Washington, Jan 20 : Multinational companies breaking into the profitable Chinese market should stick on to their own management techniques rather than adapting Chinese cultural environment, management experts have advised.
In a recent study, Dr Jos Gamble, principal investigator, Royal Holloway, University of London suggests that rather than struggle to adapt Chinese cultural environment, firms from the UK and elsewhere are better advised to hone and refine existing managerial and technical expertise.
While conducting the case studies, Dr Gamble interviewed management and staff in eight Chinese cities, including Beijing, Shanghai and Chengdu, as well as key people in the UK and Japan.
He also observed how these global organisations transfer management practices and retail concepts to their overseas subsidiaries.
The findings dismissed the claims that foreign retailers offer only 'dead-end' jobs in their Chinese subsidiaries.
He said, such organisations could provide workers with significant opportunities to prosper and improve their skills.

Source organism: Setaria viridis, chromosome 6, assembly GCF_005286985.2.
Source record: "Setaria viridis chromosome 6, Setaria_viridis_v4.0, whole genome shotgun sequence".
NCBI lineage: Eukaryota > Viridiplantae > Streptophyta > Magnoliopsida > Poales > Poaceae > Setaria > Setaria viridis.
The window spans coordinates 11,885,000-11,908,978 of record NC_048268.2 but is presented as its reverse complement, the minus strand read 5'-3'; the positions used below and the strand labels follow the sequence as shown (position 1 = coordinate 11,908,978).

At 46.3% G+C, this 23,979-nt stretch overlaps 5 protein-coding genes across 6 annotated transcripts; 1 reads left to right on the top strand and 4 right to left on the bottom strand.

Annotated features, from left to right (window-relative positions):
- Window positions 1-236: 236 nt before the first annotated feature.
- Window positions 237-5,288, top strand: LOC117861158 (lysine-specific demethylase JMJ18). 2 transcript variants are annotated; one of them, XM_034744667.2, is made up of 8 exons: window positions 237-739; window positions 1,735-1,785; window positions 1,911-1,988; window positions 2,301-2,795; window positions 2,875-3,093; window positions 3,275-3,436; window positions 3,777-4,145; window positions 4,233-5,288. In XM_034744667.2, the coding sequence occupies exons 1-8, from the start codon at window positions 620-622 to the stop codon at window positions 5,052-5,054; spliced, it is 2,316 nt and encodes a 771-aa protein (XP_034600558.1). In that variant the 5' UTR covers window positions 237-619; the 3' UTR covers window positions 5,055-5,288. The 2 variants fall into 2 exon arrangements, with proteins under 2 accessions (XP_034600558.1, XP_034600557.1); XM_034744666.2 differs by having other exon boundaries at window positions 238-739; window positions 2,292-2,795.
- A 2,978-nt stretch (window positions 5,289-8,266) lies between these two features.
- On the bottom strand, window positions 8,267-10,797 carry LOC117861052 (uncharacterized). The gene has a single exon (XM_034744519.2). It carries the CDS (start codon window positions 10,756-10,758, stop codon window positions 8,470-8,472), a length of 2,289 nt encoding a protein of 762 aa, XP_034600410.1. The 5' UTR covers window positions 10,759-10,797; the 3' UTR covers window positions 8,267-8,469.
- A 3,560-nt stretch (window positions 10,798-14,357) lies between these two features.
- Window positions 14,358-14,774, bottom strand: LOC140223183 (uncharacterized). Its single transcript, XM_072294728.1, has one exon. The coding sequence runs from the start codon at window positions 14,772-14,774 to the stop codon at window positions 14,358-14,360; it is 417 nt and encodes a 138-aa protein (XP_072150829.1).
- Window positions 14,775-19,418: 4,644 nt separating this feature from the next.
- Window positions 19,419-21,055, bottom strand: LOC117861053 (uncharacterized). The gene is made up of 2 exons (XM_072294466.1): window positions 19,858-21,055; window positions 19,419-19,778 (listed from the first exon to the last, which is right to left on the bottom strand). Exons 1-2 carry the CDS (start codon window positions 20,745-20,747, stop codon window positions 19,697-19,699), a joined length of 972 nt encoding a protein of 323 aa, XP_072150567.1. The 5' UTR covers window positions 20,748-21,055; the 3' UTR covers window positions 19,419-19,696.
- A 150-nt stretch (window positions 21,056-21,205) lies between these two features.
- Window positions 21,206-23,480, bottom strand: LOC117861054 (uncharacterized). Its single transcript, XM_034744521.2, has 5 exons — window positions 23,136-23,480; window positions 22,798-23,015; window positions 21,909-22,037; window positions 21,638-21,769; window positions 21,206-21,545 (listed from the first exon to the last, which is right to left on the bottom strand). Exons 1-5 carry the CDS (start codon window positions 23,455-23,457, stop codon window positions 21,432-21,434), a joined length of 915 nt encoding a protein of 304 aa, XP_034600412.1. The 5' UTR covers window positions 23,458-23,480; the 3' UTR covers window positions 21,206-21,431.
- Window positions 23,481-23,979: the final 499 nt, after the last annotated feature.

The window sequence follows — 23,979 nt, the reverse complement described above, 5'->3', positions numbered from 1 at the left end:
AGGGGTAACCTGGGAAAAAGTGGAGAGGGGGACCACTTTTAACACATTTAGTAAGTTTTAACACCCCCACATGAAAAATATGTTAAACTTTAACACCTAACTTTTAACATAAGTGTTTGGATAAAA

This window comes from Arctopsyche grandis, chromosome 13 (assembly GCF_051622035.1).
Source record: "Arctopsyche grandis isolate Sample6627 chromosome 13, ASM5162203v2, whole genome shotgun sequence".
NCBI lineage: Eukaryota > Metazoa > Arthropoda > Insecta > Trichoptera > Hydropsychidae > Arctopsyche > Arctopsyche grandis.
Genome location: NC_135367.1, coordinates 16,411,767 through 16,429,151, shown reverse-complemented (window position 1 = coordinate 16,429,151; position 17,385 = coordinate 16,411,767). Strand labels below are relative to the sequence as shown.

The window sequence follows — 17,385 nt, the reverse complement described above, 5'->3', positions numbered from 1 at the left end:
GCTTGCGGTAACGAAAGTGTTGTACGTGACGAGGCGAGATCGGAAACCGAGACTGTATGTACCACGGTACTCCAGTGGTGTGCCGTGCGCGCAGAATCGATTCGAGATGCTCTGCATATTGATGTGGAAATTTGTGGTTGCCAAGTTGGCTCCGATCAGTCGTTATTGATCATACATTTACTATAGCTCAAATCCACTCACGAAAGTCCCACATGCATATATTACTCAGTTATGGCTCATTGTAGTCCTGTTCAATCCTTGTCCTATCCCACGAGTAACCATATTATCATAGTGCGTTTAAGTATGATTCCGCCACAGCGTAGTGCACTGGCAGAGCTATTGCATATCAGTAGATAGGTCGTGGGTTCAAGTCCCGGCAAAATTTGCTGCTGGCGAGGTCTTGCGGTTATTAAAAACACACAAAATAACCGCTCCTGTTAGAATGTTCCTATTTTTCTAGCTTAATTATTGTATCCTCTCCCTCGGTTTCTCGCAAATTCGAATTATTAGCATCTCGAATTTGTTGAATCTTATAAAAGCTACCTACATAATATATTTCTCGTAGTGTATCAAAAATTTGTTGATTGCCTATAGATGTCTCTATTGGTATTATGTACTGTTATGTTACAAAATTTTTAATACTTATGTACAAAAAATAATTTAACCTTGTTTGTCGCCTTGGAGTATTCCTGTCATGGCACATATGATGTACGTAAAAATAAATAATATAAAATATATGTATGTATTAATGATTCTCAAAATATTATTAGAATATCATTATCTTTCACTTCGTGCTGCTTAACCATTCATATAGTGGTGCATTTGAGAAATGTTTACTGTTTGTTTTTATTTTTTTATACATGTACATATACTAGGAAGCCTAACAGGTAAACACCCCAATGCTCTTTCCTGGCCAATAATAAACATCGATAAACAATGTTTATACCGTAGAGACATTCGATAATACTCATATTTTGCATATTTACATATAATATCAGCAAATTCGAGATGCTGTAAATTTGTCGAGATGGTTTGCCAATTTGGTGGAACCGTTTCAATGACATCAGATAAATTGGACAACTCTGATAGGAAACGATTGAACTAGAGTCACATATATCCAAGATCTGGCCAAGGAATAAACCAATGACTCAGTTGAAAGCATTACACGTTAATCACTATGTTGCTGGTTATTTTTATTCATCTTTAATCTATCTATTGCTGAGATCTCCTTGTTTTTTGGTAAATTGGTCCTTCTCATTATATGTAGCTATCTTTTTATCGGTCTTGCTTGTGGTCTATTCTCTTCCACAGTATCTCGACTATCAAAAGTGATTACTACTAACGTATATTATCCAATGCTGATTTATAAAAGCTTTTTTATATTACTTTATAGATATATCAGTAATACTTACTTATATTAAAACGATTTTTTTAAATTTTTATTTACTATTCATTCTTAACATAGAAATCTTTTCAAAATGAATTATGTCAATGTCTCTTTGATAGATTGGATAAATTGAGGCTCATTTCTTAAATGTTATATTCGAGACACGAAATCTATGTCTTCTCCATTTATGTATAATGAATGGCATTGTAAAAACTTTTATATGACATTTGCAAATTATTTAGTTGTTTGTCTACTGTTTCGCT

In China, the Japanese and UK firms were trying to imitate the store procedures, employment relations and customer service standards of their parent company.
However, the study found that, in some ways, retailers did deviate from practices back at home.
"These findings indicate that while it is possible to transfer culturally innovative practices, those that run counter to institutional features - such as the nature of the local labour markets - are much harder to implement.," said Dr Gamble.
For instance, Japanese firms employed far more women supervisors in China compared to their stores in Japan while Britain multinational followed local practice with its use of large numbers of sales staff employed by product suppliers rather than directly by the stores.
"The Japanese approach to customer service was particularly innovative in the Chinese context. Whilst, initially, local customer response was quite negative, it rapidly achieved acceptance as a form of 'best practice'," she added.
Contrary to expectations, a UK firm examined for the study provided at least as much opportunity in this respect as Japanese companies.
"Most of the world's major global retail firms are desperate to grab a slice of the largest and most rapidly growing emerging market.
"All the evidence suggests that, whilst it may be necessary to adapt to some extent to local conditions, time-tested management practices actually translate well across cultures," he said.
The research was funded by the Economic and Social Research Council (ESRC).